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President Aliyev Highlights Landmine Threat, Mass Graves in Azerbaijan at CICA Summit

By Nigar Bayramli October 13, 2022


President Ilham Aliyev attends the Plenary session of 6th Summit of Conference on Interaction and Confidence Building Measures in Asia (CICA), Astana, Kazakhstan, October 13, 2022 / President.Az

President Ilham Aliyev has highlighted the ongoing landmine threat in the liberated lands of Azerbaijan and demanded information about the fate of missing persons and the locations of mass graves of Azerbaijanis as Armenia refuses to share it.

The president's addressed the issue at the 6th Summit of the Conference on Interaction and Confidence Building Measures in Asia (CICA), which took place in Kazakhstan’s capital Astana on Thursday.

President Aliyev said clearing those lands of landmines was not an easy task given the required timeframe and funds, and noted that Azerbaijan is one of the world’s most mine-contaminated countries.

“International experts estimate that Azerbaijan needs nearly 30 years and 25 billion US dollars to solve issues related to demining,” he said in his speech at the CICA summit.

According to President Aliyev, preliminary estimates revealed that Armenia laid more than one million mines on Azerbaijani territory during its occupation of those lands.

The Karabakh (Garabagh) and East Zangazur regions of Azerbaijan had been heavily mined since the 1990s. Armenia launched a full-blown military assault against Azerbaijan following the Soviet Union’s dissolution in 1991. The bloody war lasted until a ceasefire was reached in 1994, which resulted in Armenia occupying 20 percent of Azerbaijan’s internationally-recognized territories. Over 30,000 Azerbaijanis were killed and one million others were expelled from those lands in a brutal ethnic cleansing campaign carried out by Armenia.

On September 27, 2020, the decades-old conflict between the two countries reignited after Armenia’s forces deployed in occupied Azerbaijani lands shelled military positions and civilian settlements of Azerbaijan. During the counter-attack operations that lasted 44 days, Azerbaijani forces liberated over 300 settlements, including the cities of Jabrayil, Fuzuli, Zangilan, Gubadli, and Shusha, from the Armenian occupation. The war ended with the signing of a tripartite statement on November 10, 2020, by Armenia, Azerbaijan, and Russia, under which Armenia also returned the occupied Aghdam, Kalbajar, and Lachin districts to Azerbaijan.

Since the end of hostilities, the Azerbaijani government has been carrying out demining operations in the liberated territories to expedite the return of internally displaced people to their homes.

Despite extensive efforts, demining operations faced many challenges due to Armenia’s refusal to hand over maps of the landmines’ locations. More than 250 Azerbaijani residents have been killed or severely wounded in the mine blasts in the liberated lands post-2020 war.

Azerbaijan obtained minefield maps of the once-occupied Aghdam, Fuzuli and Zangilan districts from Armenia, which reportedly identify the coordinates of 189,000 anti-tank and anti-personnel mines. Armenia also provided the Azerbaijani side with mine maps of other liberated territories of Azerbaijan. In exchange for maps, Azerbaijan released dozens of Armenian saboteurs detained in Azerbaijani territory after the ceasefire. However, Azerbaijan’s President Ilham Aliyev said the accuracy of these maps did not exceed 25 percent.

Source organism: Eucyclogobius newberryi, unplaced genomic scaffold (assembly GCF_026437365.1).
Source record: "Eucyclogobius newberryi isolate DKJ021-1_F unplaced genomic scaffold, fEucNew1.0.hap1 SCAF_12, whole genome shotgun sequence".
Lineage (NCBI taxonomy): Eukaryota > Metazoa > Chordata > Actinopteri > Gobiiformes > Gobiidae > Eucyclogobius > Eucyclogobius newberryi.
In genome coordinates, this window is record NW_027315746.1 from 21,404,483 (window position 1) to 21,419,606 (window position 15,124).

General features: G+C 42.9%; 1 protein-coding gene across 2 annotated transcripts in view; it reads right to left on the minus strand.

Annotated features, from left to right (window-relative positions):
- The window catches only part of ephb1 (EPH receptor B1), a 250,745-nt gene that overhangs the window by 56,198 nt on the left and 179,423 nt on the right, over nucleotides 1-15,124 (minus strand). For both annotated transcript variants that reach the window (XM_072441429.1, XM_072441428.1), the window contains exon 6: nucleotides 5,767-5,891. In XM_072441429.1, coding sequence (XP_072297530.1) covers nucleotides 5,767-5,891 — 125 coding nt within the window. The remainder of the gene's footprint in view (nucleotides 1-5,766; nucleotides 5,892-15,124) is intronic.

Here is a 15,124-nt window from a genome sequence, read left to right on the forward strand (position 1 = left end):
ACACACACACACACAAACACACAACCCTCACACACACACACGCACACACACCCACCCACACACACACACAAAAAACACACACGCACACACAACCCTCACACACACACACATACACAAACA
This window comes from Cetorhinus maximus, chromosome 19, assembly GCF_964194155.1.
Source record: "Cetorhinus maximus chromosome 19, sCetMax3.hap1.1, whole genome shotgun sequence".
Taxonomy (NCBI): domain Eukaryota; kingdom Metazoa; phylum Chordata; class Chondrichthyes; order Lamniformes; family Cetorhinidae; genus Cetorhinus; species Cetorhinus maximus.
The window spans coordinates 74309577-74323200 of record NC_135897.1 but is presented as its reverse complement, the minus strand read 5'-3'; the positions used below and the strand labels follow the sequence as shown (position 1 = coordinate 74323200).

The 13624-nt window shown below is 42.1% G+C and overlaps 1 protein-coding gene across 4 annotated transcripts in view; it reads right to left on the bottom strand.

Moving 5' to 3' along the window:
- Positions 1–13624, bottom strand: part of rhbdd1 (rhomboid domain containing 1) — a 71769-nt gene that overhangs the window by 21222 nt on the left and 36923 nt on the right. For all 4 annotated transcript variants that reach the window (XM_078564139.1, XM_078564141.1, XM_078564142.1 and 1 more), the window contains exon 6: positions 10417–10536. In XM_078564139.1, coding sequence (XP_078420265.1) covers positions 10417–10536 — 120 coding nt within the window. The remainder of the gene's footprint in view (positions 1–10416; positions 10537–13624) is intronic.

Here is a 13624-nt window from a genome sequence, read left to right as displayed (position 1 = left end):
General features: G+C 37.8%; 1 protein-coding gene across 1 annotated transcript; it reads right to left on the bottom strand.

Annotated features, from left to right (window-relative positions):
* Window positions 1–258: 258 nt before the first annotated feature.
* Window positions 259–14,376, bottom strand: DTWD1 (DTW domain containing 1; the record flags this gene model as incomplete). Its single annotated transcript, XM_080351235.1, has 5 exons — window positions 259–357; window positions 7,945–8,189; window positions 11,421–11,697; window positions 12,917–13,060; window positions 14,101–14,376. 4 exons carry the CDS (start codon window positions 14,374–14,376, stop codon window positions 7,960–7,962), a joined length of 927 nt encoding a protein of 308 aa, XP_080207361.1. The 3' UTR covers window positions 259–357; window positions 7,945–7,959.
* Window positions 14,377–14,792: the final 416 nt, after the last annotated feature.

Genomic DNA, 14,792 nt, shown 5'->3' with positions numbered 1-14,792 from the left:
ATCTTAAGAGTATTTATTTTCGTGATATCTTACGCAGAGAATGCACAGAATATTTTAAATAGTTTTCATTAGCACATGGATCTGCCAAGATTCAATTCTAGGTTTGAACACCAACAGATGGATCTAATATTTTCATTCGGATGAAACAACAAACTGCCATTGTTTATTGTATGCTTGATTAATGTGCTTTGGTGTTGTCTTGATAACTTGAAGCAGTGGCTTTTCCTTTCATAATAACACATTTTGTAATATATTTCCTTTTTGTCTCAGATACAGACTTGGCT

Meanwhile, President Aliyev also spoke about the fates of Azerbaijanis who went missing during the First Karabakh War with Armenia in 1991-1994. He said Armenia committed systematic crimes against the civilian population and military personnel of Azerbaijan.

“Around 3,900 Azerbaijani citizens still remain missing since the First Karabakh War. Most of them have been tortured, killed, and buried in mass graves. This year we discovered mass graves in two liberated villages,” President Aliyev said, adding that Armenia must provide Azerbaijan with information about the fate of missing persons and the exact locations of mass graves.

“We have demanded this information for almost two years, but the Armenian Government refuses to share it with Azerbaijan,” he concluded.

The remains of at least 40 Azerbaijanis were found in two separate mass graves discovered in the Khojavand district in February and October of this year. Examinations confirmed them to be the servicemen that were captured, tortured, and killed by the Armenian troops.

Earlier, the remains of 12 civilians were found in the Kalbajar district, where the Armenian armed forces committed the Bashlibel mass murder in 1993. In addition, mass graves of the Azerbaijanis were found in the Dashalti village near Shusha city, and the Farrukh height in the Khojaly district.

According to data released by Azerbaijan’s State Commission on Prisoners of War, Hostages, and Missing Persons, 46 Azerbaijani servicemen went missing in the Pirlar village of the Khojaly district in the 1990s. At the same time, 11 Azerbaijani servicemen went missing in the Aliaghali village of the Aghdam district. The commission is convinced that the remains of Azerbaijani servicemen who went missing during the First Karabakh War can be found in those lands.